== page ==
Compliance to nurse tank testing

The future inspection of all anhydrous ammonia nurse tanks in service in the U.S. was elevated as an issue when the U.S. Department of Transportation found a few dealer operations not in compliance with the special 2005 exemption earned by The Fertilizer Institute. That special permit required certified visual, metal thickness and pressure testing of NH3 tanks with missing or non-legible manufacturer identification data plates.

During the second half of 2008, DOT Office of Hazardous Materials Enforcement inspectors found violations as non-data-plated, illegibly-plated tanks were in use, and other tanks were not properly placarded.

"They (DOT officials) were most upset about the facilities where the operator knew about the special permit, knew they were in violation and just chose to ignore it, more so than with those who had minor issues in complying with the special permit," said Pam Guffain, TFI vice president of member services.

A DOT Safety Advisory was issued and passed along before the spring season. "TFI holds that special permit, and we made some extra special efforts to get the word out through state associations about the severity of the situation," Guffain explained. "Going into the spring season, we definitely didn't want an inspector to be sitting along side of the road and stop a nurse tank being towed down the road and find it out of compliance. We really stressed the severity of the situation."

She noted that those NH3 dealers who were found violating the special permit last year could be subject to more than fines, and could be charged with criminal actions. There are no excuses accepted for having non-plated or illegibly-plated tanks in service. Inspectors could be finding more non-compliance as this article is being written, but TFI and the state ag retailer associations put a huge effort into getting the word out.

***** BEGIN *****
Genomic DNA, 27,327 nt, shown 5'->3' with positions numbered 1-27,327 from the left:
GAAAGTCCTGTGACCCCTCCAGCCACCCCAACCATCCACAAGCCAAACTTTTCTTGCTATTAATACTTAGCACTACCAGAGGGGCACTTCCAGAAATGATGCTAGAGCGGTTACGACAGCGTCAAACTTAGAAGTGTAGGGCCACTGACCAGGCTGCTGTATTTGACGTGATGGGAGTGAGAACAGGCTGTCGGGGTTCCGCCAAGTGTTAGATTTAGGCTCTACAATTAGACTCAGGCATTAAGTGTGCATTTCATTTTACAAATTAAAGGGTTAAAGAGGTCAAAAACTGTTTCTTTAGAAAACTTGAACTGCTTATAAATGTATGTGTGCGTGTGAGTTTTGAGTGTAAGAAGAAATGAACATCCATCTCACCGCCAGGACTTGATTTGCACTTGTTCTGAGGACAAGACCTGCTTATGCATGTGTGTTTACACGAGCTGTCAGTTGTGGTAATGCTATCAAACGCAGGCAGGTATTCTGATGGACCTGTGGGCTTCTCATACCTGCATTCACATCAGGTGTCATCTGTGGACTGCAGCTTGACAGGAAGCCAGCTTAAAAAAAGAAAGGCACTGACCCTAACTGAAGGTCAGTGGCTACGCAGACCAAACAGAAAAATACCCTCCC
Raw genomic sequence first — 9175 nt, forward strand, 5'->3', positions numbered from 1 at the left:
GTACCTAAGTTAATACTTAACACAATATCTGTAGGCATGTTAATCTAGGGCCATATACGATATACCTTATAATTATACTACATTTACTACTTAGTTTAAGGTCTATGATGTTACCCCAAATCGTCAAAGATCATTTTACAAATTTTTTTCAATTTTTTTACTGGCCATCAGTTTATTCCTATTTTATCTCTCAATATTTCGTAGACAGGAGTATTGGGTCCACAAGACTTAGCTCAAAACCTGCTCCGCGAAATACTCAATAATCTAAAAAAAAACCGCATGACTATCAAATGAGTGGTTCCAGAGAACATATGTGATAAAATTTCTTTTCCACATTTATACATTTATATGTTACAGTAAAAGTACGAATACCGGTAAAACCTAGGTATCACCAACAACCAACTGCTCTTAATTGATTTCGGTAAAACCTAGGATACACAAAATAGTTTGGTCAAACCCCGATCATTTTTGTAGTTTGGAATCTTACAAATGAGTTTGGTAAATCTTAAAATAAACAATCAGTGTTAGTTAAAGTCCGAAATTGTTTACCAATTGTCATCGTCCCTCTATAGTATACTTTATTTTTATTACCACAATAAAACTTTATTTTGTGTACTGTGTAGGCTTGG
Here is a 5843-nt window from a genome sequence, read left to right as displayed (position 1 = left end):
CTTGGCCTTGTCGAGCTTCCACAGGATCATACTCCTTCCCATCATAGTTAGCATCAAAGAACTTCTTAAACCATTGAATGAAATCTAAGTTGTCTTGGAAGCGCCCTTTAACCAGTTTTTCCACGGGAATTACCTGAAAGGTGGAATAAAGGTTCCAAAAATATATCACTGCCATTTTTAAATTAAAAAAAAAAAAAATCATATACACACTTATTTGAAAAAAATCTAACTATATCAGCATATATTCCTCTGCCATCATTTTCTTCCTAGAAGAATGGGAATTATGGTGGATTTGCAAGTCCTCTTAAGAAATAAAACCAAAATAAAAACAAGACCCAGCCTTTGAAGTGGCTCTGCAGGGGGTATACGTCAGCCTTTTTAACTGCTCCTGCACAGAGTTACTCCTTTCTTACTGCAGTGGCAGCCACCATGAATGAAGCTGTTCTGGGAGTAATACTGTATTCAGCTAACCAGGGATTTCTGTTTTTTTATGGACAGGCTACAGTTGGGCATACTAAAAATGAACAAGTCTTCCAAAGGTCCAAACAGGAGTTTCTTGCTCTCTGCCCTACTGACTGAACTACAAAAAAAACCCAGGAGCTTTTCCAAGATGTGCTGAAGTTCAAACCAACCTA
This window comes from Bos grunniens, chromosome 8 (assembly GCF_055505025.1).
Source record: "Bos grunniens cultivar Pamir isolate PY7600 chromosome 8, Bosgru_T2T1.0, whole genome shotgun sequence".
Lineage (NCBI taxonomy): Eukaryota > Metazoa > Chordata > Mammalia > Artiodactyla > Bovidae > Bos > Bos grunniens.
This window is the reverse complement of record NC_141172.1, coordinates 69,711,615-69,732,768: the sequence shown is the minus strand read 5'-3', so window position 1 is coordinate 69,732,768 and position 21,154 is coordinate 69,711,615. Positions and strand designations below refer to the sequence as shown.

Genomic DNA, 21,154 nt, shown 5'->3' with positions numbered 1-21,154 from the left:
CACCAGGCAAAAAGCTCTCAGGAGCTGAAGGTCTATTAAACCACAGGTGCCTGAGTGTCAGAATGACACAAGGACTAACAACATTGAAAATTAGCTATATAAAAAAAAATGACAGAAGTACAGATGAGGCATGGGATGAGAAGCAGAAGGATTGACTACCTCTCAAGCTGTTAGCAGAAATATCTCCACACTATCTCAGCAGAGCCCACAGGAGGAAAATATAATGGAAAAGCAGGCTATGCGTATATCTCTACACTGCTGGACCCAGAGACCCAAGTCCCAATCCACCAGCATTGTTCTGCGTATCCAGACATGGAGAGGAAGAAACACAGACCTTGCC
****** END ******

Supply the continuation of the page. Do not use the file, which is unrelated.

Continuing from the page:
The Transportation Safety Board wants all nurse tanks tested, and TFI has provided its recommendations on a practical program. The recommendations are similar to what has been the testing program since 2005 for illegible and non-plated tanks with some exceptions. Guffain provided the main exceptions.

"Under the current permit, tank owners are not allowed to do any welding on nurse tanks missing data plates, and in the petition we asked for welding under certain conditions as long as it was done by an R-stamp provider. We also asked that tanks with data plates not have to be thickness tested, only tanks without data plates, and we put in a provision asking for a phase-in such as 20 percent of the tanks being tested each year over a five-year period," Guffain said.

TFI is expecting a response to its recommendations from the DOT midway through this year, followed by rule making and time for comments. That means a rule isn't likely until 2010 at the earliest.

State Regulators Are Needed
Working with rule makers prior to regulations being issued is mandatory, but enforcement of rules is when the rubber meets the road.

Going into the spring season more than 9,000 Illinois-based nurse tanks had been inspected and pressure tested as part of the federally mandated tank inspection, although many of the tanks weren't required to be pressure tested, noted Jean Payne, president of the Illinois Fertilizer and Chemical Association (IFCA). Some retailers decided to have their whole fleet of tanks pressure tested. "I'm proud of our members for being so proactive," Payne said.

Illinois dealer safety compliance in working with NH3 is excellent in Payne's eyes, partly because the state Department of Agriculture enforces regulations consistently. "The state of Illinois has more than 800 ammonia facilities, and state inspectors are at each one at least once a year. They visually inspect every nurse tank, storage tank, the plumbing, piping and maintenance records," she said.